details such as any penalties for overpayment, late payment, early repayment
or switching providers before the term of the mortgage agreement ends. Also
make sure you know when any discount or fixed rate ends.
Making an offer
Everything in order?
So, you’ve done the viewings and you’ve found a property that you want to
make an offer on. But it’s worth doing just a little more research before you
make an offer.
Find out what fixtures and fittings are included in the sale of the
property and get this in writing – this can help to avoid confusion later.
Make sure you have a written in-principle mortgage agreement as this can really
speed things up for you and the seller.
Do the timings work? In other words, are the sellers looking to move at around the
same time as you?
Consider the cost of any obvious repairs/maintenance revealed by your own
Making your offer
When you are ready to make your offer, call the estate agent in charge of the
sale of the property immediately. If you like the property, the chances are
others will too, so speed is essential.You may want to put your offer in writing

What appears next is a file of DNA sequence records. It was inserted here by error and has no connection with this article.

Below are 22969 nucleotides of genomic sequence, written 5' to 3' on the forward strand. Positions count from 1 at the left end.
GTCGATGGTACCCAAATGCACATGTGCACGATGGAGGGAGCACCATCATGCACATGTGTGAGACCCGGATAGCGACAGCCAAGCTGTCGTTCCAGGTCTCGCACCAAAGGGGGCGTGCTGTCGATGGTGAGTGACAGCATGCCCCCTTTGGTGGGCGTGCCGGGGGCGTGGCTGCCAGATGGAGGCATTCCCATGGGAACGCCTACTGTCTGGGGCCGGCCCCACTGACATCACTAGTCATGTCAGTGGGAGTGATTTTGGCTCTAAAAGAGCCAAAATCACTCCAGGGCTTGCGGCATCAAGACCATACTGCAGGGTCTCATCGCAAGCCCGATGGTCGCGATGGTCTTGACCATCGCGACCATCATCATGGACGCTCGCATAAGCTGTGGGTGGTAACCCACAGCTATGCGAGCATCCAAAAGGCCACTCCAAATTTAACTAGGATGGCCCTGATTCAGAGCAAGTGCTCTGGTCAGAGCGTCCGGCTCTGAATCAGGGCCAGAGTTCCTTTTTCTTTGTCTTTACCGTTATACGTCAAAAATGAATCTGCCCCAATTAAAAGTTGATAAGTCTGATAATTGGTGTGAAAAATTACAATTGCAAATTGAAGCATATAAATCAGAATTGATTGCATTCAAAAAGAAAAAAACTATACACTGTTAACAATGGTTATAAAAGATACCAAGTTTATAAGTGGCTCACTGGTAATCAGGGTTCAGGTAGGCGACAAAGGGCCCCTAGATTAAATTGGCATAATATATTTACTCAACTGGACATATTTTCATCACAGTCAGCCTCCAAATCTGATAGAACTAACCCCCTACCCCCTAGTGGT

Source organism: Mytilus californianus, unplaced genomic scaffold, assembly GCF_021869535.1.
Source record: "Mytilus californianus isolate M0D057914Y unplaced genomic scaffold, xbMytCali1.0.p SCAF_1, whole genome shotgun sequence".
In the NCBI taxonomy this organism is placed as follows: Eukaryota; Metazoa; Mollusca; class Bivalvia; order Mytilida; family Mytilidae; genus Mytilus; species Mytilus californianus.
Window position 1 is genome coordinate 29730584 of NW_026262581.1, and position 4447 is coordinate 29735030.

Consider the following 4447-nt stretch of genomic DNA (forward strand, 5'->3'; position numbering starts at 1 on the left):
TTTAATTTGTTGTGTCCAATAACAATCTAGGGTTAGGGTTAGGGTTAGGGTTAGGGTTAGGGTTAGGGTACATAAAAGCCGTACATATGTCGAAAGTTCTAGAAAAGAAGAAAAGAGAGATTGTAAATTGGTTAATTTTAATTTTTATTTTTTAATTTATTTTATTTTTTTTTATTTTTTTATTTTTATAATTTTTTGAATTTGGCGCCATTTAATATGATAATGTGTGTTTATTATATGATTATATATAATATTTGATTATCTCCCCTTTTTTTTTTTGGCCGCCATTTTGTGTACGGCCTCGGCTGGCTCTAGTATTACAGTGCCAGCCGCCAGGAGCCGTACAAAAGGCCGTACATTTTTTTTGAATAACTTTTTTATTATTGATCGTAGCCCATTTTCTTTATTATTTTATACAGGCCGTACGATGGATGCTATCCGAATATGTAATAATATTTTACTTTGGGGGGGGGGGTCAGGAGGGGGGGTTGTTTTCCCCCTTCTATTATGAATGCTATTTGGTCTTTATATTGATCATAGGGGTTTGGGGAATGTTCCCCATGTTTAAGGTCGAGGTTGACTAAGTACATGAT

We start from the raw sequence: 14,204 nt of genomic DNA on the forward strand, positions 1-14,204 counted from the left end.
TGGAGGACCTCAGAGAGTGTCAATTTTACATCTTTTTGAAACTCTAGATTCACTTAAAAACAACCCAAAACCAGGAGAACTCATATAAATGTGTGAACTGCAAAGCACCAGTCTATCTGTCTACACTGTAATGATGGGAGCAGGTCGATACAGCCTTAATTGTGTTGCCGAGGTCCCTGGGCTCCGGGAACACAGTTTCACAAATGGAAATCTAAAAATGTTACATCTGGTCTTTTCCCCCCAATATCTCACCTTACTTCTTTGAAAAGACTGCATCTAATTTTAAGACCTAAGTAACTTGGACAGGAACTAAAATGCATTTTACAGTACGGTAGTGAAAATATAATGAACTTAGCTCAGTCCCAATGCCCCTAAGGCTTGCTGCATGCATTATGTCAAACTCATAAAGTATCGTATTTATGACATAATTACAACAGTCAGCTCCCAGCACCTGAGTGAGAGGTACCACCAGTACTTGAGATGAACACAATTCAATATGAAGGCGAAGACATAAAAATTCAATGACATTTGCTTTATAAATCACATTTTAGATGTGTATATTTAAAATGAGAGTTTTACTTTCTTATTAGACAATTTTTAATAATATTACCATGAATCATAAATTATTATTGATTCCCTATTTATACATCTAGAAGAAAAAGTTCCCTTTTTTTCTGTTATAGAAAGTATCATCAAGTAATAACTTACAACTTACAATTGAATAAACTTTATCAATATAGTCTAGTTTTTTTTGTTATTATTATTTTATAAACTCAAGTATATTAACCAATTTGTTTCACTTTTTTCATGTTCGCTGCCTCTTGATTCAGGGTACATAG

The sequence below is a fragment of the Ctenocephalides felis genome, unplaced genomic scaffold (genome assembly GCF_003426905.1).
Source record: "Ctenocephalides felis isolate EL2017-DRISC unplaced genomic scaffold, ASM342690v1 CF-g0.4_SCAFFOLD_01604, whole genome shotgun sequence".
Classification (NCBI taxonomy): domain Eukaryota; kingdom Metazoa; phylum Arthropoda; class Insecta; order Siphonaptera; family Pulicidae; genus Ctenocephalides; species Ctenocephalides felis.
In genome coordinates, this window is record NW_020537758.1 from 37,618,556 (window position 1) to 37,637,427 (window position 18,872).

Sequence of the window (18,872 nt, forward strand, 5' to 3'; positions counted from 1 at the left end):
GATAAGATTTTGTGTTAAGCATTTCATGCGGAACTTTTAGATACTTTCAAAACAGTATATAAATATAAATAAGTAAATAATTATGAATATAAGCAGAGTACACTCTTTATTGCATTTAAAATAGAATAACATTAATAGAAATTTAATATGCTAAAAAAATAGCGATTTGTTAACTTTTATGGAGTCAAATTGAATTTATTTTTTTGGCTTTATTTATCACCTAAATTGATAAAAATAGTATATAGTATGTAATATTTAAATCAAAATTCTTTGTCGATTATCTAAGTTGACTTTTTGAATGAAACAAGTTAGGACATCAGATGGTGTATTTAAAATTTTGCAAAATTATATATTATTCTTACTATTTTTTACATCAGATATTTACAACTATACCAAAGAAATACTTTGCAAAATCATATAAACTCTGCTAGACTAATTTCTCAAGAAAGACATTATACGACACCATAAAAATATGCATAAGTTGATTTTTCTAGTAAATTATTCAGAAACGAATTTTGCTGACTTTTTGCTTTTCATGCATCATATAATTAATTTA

and give the name of your solicitor.
The estate agent will contact the seller and await their decision. Don’t be
surprised if your first offer is rejected. Buying and selling is about negotiation
and this is where the estate agent comes into their own, so if you are a seller
as well as a buyer, make them work for you! The agent must confirm any offer
in writing to both parties.
If the seller receives similar offers, you may be asked to take part in a sealed
bid.This means you must make only your best and final offer, and the seller
will use this information to make a choice.
If your offer is accepted, the agent will write to confirm the address of the
property, the agreed price, and the terms and conditions.The document will